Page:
As a many-year-menstruator, you may have a period routine down: Start the week feeling moody, bloated, and crampy. Grab your period kit full of natural pain relievers — a heating pad, magnesium, and CBD suppositories. Then, shoot your partner a glare from across the room that says, “DON’T COME NEAR ME.” 

The minute they see the period kit, your partner knows to keep their hands to themself… but what if I told you a little physical interaction might actually make your period better? In this article, we share how period sex helps relieve cramps and boost your mood. Find out why that time of the month doesn’t have to be off-limits.

woman suffering from period cramps

The science behind period pain

Dysmenorrhea, or pain associated with menstrual bleeding, affects over half of women who get a period. It’s most likely to occur in the first two days of your period when bleeding is heaviest. 

The uterine lining, which is shed during your period, contains prostaglandins. These hormone-like compounds increase blood flow to the uterus and cause cramping. Pain is typically worse early in your period when prostaglandin levels are higher. As the uterine lining sheds, the pain subsides.

Period pain is so normalized in the world of women’s health that it’s hard to know what's truly “normal.” If you have intense or unrelenting pain that lasts longer than a few days, bring it up to your OB/GYN. It could be related to an underlying condition that needs to be addressed. Potential causes of period pain include: IUDs, endometriosis, fibroids, adenomyosis, heavy menstrual flow, and even scarring from a sexually transmitted infection (STI).

couple cuddling in bed

How sex can help with period pain

Period pain usually falls somewhere between “normal” and doubled over on the couch. (If doubled over on the couch IS your normal pain level, see above about talking to your OB/GYN.) For typical period pain, relief usually involves a mix of treating the cause and managing symptoms. 

You might be able to reduce cramps with natural remedies like magnesium glycinate and raspberry leaf tea. If they don’t do the trick, healthcare providers usually recommend over-the-counter pain relievers like Ibuprofen for cramps.

Period sex can help treat the cause and the symptoms of period pain — if you achieve an orgasm. Here’s how it works:

  • Reduced cramps. Orgasms cause uterine contractions, which expel blood. The more blood is released, the more your body can clear those prostaglandins responsible for cramping. 

  • Natural pain relief. During an orgasm, endorphins are released. The “happiness hormones” dopamine and serotonin act as natural painkillers and mood boosters. 

  • Shorter periods. Some people believe that sex can make your period end sooner thanks to uterine contractions (and blood release) during an orgasm. 

The deal with period sex

If you’re still unsure about lifting the hands-off rule during your period, you’re not alone. In one study, about 40% of women said they’d never try menstrual sex. There’s a lot of stigma around it, so let’s address some objections about period sex.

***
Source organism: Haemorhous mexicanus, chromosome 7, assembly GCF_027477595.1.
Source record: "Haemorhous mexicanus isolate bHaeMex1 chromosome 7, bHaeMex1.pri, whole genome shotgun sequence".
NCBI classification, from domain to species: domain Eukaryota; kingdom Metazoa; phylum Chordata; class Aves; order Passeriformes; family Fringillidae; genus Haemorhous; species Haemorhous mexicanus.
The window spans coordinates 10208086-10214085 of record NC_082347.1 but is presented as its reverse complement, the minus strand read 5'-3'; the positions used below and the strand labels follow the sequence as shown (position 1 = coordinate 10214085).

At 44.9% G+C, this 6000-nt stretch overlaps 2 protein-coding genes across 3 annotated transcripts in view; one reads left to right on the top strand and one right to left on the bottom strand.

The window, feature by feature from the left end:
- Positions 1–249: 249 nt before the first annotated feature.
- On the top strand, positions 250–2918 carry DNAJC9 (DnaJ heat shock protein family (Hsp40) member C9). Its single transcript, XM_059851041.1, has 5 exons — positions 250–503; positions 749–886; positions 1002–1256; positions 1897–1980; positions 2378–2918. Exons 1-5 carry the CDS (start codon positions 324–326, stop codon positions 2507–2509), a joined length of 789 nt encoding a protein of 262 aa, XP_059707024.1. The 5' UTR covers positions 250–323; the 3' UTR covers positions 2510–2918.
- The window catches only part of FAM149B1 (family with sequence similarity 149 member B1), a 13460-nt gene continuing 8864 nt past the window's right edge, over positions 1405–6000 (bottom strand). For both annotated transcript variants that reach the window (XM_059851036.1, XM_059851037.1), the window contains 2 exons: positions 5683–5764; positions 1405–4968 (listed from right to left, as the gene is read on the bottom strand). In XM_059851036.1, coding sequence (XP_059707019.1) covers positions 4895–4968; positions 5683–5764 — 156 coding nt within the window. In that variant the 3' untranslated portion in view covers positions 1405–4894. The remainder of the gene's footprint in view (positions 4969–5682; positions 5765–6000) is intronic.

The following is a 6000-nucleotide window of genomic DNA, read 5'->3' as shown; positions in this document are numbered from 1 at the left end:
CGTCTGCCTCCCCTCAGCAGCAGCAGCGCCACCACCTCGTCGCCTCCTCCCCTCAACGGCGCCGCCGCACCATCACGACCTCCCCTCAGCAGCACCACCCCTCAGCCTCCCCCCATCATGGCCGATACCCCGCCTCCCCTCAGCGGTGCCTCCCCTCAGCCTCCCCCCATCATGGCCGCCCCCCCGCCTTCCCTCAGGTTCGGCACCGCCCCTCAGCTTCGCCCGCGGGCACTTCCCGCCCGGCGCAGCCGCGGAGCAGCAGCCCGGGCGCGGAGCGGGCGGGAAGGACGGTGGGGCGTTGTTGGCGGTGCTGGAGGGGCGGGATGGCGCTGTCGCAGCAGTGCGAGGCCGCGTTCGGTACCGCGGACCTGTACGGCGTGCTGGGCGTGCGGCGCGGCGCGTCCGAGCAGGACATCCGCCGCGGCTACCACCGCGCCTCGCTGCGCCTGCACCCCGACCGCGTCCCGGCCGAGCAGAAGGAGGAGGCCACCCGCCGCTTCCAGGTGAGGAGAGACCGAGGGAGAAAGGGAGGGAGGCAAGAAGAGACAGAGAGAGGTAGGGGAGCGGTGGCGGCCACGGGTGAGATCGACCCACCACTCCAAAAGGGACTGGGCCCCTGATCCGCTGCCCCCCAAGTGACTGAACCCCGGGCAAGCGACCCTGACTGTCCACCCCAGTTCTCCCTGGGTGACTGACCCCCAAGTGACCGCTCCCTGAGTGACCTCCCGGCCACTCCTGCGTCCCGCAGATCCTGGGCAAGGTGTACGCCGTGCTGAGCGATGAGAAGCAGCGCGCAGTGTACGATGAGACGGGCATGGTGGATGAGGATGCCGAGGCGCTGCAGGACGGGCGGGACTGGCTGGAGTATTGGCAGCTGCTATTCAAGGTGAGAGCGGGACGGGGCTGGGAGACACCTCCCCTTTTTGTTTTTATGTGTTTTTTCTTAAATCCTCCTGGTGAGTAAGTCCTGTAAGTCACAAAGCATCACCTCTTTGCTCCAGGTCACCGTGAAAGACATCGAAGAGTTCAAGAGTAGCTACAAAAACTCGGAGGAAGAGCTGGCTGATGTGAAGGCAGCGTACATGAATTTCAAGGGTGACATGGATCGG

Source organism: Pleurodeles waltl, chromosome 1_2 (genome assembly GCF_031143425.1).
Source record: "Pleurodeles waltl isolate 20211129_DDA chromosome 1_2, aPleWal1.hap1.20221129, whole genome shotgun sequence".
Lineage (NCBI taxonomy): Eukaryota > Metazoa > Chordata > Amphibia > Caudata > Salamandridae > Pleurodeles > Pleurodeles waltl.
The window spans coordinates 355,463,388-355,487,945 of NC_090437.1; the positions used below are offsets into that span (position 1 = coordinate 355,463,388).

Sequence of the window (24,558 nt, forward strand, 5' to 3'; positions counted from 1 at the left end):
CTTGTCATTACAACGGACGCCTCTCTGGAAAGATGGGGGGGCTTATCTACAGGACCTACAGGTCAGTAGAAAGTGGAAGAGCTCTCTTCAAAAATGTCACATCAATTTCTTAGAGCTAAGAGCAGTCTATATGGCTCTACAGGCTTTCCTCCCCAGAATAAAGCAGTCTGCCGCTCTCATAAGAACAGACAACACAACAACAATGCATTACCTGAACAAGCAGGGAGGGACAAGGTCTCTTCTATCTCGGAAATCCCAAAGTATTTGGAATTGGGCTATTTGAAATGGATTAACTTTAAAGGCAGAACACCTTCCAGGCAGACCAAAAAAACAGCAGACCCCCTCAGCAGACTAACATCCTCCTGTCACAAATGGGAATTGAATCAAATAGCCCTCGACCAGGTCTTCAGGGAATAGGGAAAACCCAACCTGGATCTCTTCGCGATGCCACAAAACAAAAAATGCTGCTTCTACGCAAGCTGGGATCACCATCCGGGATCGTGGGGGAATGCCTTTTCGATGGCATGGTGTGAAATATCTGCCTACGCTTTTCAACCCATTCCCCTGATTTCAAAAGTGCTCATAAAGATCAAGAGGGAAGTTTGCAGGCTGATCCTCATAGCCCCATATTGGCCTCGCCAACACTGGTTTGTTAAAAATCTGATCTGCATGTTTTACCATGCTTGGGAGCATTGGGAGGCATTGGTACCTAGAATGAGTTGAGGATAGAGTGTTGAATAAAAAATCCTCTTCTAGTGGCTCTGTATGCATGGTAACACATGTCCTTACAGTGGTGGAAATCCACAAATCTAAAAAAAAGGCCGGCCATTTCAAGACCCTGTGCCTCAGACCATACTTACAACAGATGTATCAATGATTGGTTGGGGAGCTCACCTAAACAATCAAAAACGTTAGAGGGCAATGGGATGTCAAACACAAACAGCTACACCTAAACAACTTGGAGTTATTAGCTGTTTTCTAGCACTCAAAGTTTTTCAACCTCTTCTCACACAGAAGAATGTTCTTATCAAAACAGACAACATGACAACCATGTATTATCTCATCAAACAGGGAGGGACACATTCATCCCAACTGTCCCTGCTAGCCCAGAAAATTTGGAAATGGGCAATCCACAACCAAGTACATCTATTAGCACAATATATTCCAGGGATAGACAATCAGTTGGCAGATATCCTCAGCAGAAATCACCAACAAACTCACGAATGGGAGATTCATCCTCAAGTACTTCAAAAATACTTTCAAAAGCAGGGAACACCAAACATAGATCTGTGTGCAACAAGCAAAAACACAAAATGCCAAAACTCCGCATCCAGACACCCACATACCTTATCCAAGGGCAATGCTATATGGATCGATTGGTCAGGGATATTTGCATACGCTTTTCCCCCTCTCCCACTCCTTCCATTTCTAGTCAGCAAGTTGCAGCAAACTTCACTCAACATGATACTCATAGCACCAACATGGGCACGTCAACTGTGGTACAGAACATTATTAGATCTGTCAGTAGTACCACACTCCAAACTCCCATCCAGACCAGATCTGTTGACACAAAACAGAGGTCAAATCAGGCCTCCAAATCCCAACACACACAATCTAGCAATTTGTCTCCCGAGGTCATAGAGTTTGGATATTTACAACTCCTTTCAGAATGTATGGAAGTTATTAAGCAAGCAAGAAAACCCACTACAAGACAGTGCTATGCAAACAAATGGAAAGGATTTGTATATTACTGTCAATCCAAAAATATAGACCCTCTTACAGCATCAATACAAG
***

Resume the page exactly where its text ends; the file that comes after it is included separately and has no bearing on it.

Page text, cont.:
Objection: It isn’t safe. 

Reality: There’s no evidence that you can’t have sex on your period. Just remember to use protection, because there’s still a chance you could get pregnant or spread an STI. Your chances of getting a yeast infection are higher during menstruation due to hormonal changes, so remember to practice good hygiene after sex. 

Objection: It’s messy.

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Reality: Yes, period sex can get messy, so it’s ultimately up to you and your partner’s comfort levels to decide if you’re ready. For a cleaner session, consider moving things to the shower or throwing a towel down wherever you go.

Objection: I won’t like it.

Reality: Many women find sex more enjoyable during menstruation due to changing hormones that increase libido and sensitivity. Menstrual blood is also a natural lubricant, making for a smoother ride.

woman holding menstrual pads

Getting to the bottom of period pain

It’s worth noting that one of the most common causes of intense period pain is endometriosis, which is notorious for also causing painful sex. If you think you might have endometriosis, period sex may not be the answer to pain relief. Talk to your OB/GYN about pain control and working toward a diagnosis.

No matter how “normal” your period cramps are, listen to your body and always advocate for yourself if something doesn’t seem right. If you’re ready to give period sex a try, have at it! Share your experience and get more period hacks in the Rescripted Community.

Alexa Davidson is a registered nurse and freelance health writer. She’s written for various women’s health companies, covering topics like natural hormone balance, fertility, and disease prevention. On her own fertility journey, Alexa has experienced profound loss and is passionate about supporting others with similar experiences. When she’s not researching or writing, Alexa can be found in the kitchen, where her specialty is making healthy versions of comfort foods. Nashville Hot Tofu, anyone?